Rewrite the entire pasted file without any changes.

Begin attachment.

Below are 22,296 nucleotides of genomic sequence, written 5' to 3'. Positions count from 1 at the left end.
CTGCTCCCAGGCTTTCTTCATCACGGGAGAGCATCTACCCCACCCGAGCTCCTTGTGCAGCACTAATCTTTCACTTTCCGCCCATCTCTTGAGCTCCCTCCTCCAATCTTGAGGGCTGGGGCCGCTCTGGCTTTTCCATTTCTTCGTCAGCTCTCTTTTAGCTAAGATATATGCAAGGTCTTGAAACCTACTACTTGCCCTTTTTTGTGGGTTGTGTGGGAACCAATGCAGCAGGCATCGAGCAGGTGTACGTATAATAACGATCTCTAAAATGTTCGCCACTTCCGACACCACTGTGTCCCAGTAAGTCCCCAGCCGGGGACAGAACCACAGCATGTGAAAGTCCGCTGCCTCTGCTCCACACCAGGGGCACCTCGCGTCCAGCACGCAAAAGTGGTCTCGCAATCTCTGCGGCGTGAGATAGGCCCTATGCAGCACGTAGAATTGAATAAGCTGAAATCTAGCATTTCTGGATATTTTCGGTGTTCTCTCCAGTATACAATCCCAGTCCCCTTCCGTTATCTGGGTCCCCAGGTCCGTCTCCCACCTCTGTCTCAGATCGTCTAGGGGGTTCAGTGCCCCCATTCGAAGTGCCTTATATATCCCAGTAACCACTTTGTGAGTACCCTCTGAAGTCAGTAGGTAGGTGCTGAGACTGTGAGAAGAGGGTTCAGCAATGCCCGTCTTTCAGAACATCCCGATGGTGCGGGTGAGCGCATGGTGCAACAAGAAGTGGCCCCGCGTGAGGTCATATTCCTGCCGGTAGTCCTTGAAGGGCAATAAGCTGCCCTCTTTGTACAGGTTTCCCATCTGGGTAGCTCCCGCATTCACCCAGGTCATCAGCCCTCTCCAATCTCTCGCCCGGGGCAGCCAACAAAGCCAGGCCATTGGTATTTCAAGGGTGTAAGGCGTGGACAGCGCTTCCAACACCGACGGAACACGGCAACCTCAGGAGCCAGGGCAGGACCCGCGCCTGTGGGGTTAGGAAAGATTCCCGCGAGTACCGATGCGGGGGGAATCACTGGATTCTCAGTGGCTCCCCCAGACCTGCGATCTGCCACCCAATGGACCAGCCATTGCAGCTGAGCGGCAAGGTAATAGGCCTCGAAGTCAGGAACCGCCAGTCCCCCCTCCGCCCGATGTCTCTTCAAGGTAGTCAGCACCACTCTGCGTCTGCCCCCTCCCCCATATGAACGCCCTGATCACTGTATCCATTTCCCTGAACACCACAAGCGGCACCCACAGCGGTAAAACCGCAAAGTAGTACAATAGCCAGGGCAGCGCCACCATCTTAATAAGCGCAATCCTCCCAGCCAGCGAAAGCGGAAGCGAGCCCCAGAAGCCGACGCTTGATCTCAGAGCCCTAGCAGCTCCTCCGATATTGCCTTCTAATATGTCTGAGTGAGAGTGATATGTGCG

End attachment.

Below are 22,296 nucleotides of genomic sequence, written 5' to 3'. Positions count from 1 at the left end.
CTGCTCCCAGGCTTTCTTCATCACGGGAGAGCATCTACCCCACCCGAGCTCCTTGTGCAGCACTAATCTTTCACTTTCCGCCCATCTCTTGAGCTCCCTCCTCCAATCTTGAGGGCTGGGGCCGCTCTGGCTTTTCCATTTCTTCGTCAGCTCTCTTTTAGCTAAGATATATGCAAGGTCTTGAAACCTACTACTTGCCCTTTTTTGTGGGTTGTGTGGGAACCAATGCAGCAGGCATCGAGCAGGTGTACGTATAATAACGATCTCTAAAATGTTCGCCACTTCCGACACCACTGTGTCCCAGTAAGTCCCCAGCCGGGGACAGAACCACAGCATGTGAAAGTCCGCTGCCTCTGCTCCACACCAGGGGCACCTCGCGTCCAGCACGCAAAAGTGGTCTCGCAATCTCTGCGGCGTGAGATAGGCCCTATGCAGCACGTAGAATTGAATAAGCTGAAATCTAGCATTTCTGGATATTTTCGGTGTTCTCTCCAGTATACAATCCCAGTCCCCTTCCGTTATCTGGGTCCCCAGGTCCGTCTCCCACCTCTGTCTCAGATCGTCTAGGGGGTTCAGTGCCCCCATTCGAAGTGCCTTATATATCCCAGTAACCACTTTGTGAGTACCCTCTGAAGTCAGTAGGTAGGTGCTGAGACTGTGAGAAGAGGGTTCAGCAATGCCCGTCTTTCAGAACATCCCGATGGTGCGGGTGAGCGCATGGTGCAACAAGAAGTGGCCCCGCGTGAGGTCATATTCCTGCCGGTAGTCCTTGAAGGGCAATAAGCTGCCCTCTTTGTACAGGTTTCCCATCTGGGTAGCTCCCGCATTCACCCAGGTCATCAGCCCTCTCCAATCTCTCGCCCGGGGCAGCCAACAAAGCCAGGCCATTGGTATTTCAAGGGTGTAAGGCGTGGACAGCGCTTCCAACACCGACGGAACACGGCAACCTCAGGAGCCAGGGCAGGACCCGCGCCTGTGGGGTTAGGAAAGATTCCCGCGAGTACCGATGCGGGGGGAATCACTGGATTCTCAGTGGCTCCCCCAGACCTGCGATCTGCCACCCAATGGACCAGCCATTGCAGCTGAGCGGCAAGGTAATAGGCCTCGAAGTCAGGAACCGCCAGTCCCCCCTCCGCCCGATGTCTCTTCAAGGTAGTCAGCACCACTCTGCGTCTGCCCCCTCCCCCATATGAACGCCCTGATCACTGTATCCATTTCCCTGAACACCACAAGCGGCACCCACAGCGGTAAAACCGCAAAGTAGTACAATAGCCAGGGCAGCGCCACCATCTTAATAAGCGCAATCCTCCCAGCCAGCGAAAGCGGAAGCGAGCCCCAGAAGCCGACGCTTGATCTCAGAGCCCTAGCAGCTCCTCCGATATTGCCTTCTAATATGTCTGAGTGAGAGTGATATGTGCG